The prime ministers of India and Australia have announced the completion of procedures necessary for a bilateral nuclear safeguards agreement between the two countries to enter into force.
|Prime Ministers Modi and Turnbulll meet on the sidelines of the G20 (Image: Prime Minister of India)|
Prime Ministers Narendra Modi and Malcolm Turnbull announced the completion of procedures, including administrative arrangements, for the India Australia Civil Nuclear Agreement in a meeting held on the sidelines of the G20 summit in Antalya, Turkey. According to a statement from the Prime Minister of India’s office, Modi thanked Turnbull and said the nuclear agreement was “a milestone and source of trust and confidence”.
The bilateral agreement was signed in September 2014 during a state visit to India by Tony Abbott, Australia’s prime minister at the time. The agreement will open the door for Australian uranium to be exported for use to fuel India’s nuclear power plants.
All of Australia’s uranium production – over 5000 tU in 2014 – is exported under strict controls to ensure that it is only for civilian use. Australia is a signatory of the Nuclear Non-Proliferation Treaty (NPT), but also requires any countries to which it sells uranium to put in place a rigorous bilateral safeguards treaty.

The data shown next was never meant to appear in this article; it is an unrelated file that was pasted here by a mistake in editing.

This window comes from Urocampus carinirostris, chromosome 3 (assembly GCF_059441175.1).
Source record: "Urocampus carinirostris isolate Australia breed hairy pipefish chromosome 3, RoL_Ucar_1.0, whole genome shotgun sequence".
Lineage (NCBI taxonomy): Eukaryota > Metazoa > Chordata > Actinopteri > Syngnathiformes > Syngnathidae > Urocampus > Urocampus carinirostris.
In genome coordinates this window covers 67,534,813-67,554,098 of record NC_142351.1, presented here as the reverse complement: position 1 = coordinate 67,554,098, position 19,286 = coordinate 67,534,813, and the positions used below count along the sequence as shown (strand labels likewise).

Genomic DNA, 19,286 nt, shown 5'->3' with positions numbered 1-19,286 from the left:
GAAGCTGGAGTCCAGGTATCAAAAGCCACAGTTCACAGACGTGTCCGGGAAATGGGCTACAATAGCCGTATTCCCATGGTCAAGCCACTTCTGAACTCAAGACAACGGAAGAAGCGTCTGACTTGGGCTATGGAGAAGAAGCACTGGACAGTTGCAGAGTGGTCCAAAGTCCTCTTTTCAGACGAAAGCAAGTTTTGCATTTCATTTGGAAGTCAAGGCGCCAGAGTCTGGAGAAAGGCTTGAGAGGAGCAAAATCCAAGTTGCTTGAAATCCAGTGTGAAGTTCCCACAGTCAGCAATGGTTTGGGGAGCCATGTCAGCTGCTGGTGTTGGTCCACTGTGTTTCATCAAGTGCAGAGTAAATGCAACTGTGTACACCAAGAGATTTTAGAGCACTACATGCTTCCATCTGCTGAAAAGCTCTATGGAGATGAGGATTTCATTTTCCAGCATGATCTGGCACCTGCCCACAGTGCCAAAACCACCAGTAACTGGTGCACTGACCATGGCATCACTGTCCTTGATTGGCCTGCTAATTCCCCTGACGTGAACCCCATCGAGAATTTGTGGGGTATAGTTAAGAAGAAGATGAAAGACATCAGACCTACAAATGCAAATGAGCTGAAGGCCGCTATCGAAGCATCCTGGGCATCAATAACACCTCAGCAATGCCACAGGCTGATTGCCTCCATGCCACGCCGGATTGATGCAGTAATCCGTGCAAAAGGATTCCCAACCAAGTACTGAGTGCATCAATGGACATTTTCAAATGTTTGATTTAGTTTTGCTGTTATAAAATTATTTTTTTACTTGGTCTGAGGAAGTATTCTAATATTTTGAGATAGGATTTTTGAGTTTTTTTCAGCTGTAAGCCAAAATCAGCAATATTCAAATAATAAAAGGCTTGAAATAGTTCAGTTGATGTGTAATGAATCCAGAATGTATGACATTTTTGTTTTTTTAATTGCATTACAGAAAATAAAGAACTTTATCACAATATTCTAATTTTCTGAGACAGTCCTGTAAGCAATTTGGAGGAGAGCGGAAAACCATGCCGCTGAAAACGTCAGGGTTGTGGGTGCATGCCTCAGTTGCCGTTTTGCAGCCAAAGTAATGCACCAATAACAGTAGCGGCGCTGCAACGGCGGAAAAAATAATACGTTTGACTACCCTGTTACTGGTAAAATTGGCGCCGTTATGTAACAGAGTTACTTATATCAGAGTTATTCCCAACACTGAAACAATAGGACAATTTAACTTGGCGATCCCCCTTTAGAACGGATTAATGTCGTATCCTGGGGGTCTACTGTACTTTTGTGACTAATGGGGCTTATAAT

Earlier this year, Australia’s Joint Standing Committee on Treaties (JSCOT) recommended that the bilateral agreement should be ratified but urged that uranium sales to India should only begin after concerns about non-proliferation, nuclear regulation and safeguards had been addressed, including India’s establishment of an independent nuclear regulator.
India, with an ambitious nuclear power program but few indigenous uranium resources, is not a signatory of the NPT. It was effectively isolated from world nuclear trade until 2008, when it signed a safeguards agreement with the International Atomic Energy Agency and the 45-member Nuclear Suppliers Group agreed to exempt the country from rules prohibiting trade with non-members of the NPT. Since then, India has signed nuclear cooperation agreements with several countries.
In April, Canadian uranium producer Cameco signed its first contract with India after the nuclear cooperation agreement between Canada and India came into force in September 2013. According to the Canadian government, the contract to supply 7.1 million pounds of uranium concentrate (about 2730 tU) to India’s Department of Atomic Energy was worth around CAD 350 million ($286 million).
Researched and written
by World Nuclear News